General Insurance Article - 72% of female business owners have no business protection

Nearly three quarters (72%) of female business owners are jeopardising the future of their business as they have no financial protection, according to new research from Aegon. In addition to this, more than half (54%) of these women have no personal protection for themselves and their families if they’re unable to work, putting both their families and businesses at risk.

 • 72% of female business owners have no business protection
 • Fewer than a third (32%) have spoken to an adviser about protection
 • 45% of female business owners would rely on their savings if they couldn’t work for six months
 In 2014, 20%[1] of SMEs were solely or partially-led by women, which equates to around one million companies in the UK. As this trend grows, more women will have responsibility for employees as well as for themselves and their families, so this lack of safety net has both personal and professional implications. However, the weight of this responsibility has failed to prompt female business owners to take action and seek advice on protection. Fewer than one in three (32%) have spoken to an adviser about it.
 By far the greatest stimulus for taking out protection, and a clear point at which advisers should engage, is when female business owners become self-employed or set up a business (69%). An additional 10% were prompted as they took out a business loan, which is a positive sign given banks now rarely make protection cover a condition of their lending.
 Stephen Crosbie, Protection Director at Aegon, commented: “Female business owners are responsible for a million companies in the UK today and it’s concerning that so many are risking their financial futures through a lack of protection. These findings highlight that two thirds of female business owners have failed to have a conversation with an adviser about protection. This presents a significant opportunity for advisers to talk to female business owners, and those hoping to start their own business, about the value of business protection. ”
 In the event of illness or death, nearly half (45%) of female business owners would rely on their savings to support their business and their families financially, but this itself raises concerns. Just 13% think their savings would last a year or more, and 22% fear they’d only last between one and three months. This is also unlikely to factor in the extra costs associated with long-term illness. Macmillan Cancer Support research from 2013[2] found that having cancer can cost an individual an additional £570 a month to cover expenses such as hospital car parking and home heating.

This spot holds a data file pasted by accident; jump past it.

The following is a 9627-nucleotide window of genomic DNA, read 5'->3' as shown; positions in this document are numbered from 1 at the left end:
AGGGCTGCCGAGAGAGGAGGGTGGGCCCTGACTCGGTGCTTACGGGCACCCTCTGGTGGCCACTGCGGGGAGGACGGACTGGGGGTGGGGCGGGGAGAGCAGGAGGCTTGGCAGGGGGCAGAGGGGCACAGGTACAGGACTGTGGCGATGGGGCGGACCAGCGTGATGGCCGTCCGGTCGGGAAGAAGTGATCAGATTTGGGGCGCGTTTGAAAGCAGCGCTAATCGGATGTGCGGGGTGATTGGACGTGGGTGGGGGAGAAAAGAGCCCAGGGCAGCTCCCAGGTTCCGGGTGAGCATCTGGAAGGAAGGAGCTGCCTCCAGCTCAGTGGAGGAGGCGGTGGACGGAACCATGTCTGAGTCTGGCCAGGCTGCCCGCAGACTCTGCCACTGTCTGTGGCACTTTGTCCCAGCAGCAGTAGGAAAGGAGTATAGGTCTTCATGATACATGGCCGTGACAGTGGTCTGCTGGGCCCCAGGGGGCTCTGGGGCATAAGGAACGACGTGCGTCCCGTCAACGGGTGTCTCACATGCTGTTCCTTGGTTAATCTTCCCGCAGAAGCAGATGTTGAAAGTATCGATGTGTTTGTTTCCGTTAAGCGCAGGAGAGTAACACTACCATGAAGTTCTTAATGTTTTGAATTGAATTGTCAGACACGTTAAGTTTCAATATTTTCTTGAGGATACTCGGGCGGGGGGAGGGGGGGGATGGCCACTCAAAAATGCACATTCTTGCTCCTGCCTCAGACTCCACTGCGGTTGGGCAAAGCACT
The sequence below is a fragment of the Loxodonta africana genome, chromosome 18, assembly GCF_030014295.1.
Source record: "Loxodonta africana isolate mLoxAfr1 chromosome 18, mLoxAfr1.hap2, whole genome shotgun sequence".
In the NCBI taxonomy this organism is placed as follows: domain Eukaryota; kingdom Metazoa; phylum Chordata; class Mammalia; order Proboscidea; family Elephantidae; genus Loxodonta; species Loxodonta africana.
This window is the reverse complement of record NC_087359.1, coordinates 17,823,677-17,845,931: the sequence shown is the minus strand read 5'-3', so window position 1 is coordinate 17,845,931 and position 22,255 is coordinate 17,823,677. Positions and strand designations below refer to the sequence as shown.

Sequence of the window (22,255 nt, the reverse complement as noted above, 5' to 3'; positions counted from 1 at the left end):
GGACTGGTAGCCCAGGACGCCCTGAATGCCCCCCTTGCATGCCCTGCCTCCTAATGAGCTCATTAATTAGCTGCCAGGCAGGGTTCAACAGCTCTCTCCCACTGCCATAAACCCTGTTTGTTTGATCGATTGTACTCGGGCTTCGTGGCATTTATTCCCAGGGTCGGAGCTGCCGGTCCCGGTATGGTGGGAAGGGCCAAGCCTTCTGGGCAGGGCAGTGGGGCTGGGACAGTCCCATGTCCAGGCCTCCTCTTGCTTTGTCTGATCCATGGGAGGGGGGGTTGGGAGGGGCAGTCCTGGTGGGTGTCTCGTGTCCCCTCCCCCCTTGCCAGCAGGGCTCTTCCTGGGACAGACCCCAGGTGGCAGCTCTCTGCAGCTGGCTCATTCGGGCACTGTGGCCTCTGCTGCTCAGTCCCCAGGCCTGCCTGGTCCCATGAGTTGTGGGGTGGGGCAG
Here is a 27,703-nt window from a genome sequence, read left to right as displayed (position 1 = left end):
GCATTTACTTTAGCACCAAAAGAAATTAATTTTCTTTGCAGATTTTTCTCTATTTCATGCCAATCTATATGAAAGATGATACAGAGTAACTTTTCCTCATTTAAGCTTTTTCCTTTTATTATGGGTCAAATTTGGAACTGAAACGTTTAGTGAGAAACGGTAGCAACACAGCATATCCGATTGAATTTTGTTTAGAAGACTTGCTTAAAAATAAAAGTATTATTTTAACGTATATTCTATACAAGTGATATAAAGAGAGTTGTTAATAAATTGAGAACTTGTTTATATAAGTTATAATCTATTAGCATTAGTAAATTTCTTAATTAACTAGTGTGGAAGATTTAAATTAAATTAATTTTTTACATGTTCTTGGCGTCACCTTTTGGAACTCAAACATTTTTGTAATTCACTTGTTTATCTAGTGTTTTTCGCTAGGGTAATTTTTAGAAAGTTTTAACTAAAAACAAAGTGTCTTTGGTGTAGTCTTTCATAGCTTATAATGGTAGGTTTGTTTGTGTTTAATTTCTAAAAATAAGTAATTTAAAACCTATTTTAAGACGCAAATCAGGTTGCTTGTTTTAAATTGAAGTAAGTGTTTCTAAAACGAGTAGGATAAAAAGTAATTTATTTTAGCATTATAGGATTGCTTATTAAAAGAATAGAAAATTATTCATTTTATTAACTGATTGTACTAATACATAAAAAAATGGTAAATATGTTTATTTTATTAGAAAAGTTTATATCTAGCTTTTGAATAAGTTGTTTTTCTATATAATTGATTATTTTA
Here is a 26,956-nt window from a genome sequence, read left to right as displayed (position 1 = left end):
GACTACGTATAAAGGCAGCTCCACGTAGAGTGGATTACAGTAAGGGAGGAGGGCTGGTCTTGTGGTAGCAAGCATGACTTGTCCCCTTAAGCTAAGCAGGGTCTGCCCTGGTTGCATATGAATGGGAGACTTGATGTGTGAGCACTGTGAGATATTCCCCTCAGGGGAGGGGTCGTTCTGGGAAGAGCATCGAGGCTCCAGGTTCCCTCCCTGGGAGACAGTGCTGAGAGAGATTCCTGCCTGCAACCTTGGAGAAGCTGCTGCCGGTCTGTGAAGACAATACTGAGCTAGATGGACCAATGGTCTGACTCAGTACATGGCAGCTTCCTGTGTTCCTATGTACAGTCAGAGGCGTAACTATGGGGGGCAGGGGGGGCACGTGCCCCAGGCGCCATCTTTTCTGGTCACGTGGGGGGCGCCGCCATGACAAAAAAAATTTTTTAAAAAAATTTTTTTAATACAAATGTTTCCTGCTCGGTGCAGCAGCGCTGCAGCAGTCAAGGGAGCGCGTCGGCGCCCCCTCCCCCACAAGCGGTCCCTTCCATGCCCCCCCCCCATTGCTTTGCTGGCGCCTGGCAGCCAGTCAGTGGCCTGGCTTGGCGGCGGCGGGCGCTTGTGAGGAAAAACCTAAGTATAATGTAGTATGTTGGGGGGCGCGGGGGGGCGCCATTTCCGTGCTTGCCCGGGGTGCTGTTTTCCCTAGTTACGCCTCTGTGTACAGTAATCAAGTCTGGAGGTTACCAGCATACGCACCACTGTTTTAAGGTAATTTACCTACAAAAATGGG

Stephen Crosbie, Protection Director at Aegon, continued: “Most people running a business have a greater protection need with the burden of financial responsibility for their employees to consider on top of themselves and their families. Many expect to turn to savings in the event of the unexpected but the reality is that these are unlikely to provide the financial support these women need for both their families and the day to day costs of running a business.
 “This group is likely to be time poor, so there’s a real need for advisers and providers to develop simple protection tools and information to reach female business owners and ensure they don’t leave their businesses and families unprotected.
 By factoring protection in to all SME financial planning, advisers can make sure that those businesses, and everyone in them, are covered for all eventualities.”
 Celine Dorman, Financial Consultant, AIMS said: “Aegon’s report highlights that the female business protection market is an area of huge potential for advisers, and that business protection continues to be undersold.
 “Selling business protection is no different to selling family income benefit to a husband and wife with a family. In most cases, the male is price driven and the female is protection driven. Whether you create a family or a business, as an entrepreneur your business becomes your “baby” and a woman’s maternal instinct is to protect it. This is what makes business protection an essential component of the business model and not just a consideration.
 “Our entrepreneurial society is dependent upon people taking leaps of faith into business ownership and I firmly believe women are the backbone to creating and aiding in the longevity in business. For this very reason, I began attending various networking events and writing articles in magazines specifically aimed at women in business. The response I received reinforced my belief in the demand for business protection, yet the lack of understanding around the subject was outlandish. Simply talking to women who support business was the first step in helping them understand the value of having business protection.”
 Dorman continued: “While new start-ups are generally cash poor and may not have a need for business protection in the early stages, it’s a good time for advisers to start building relationships and highlighting the risks owners face as the business grows. Thus, ensuring when the need for protection is imminent the business owner knows who to speak to.”

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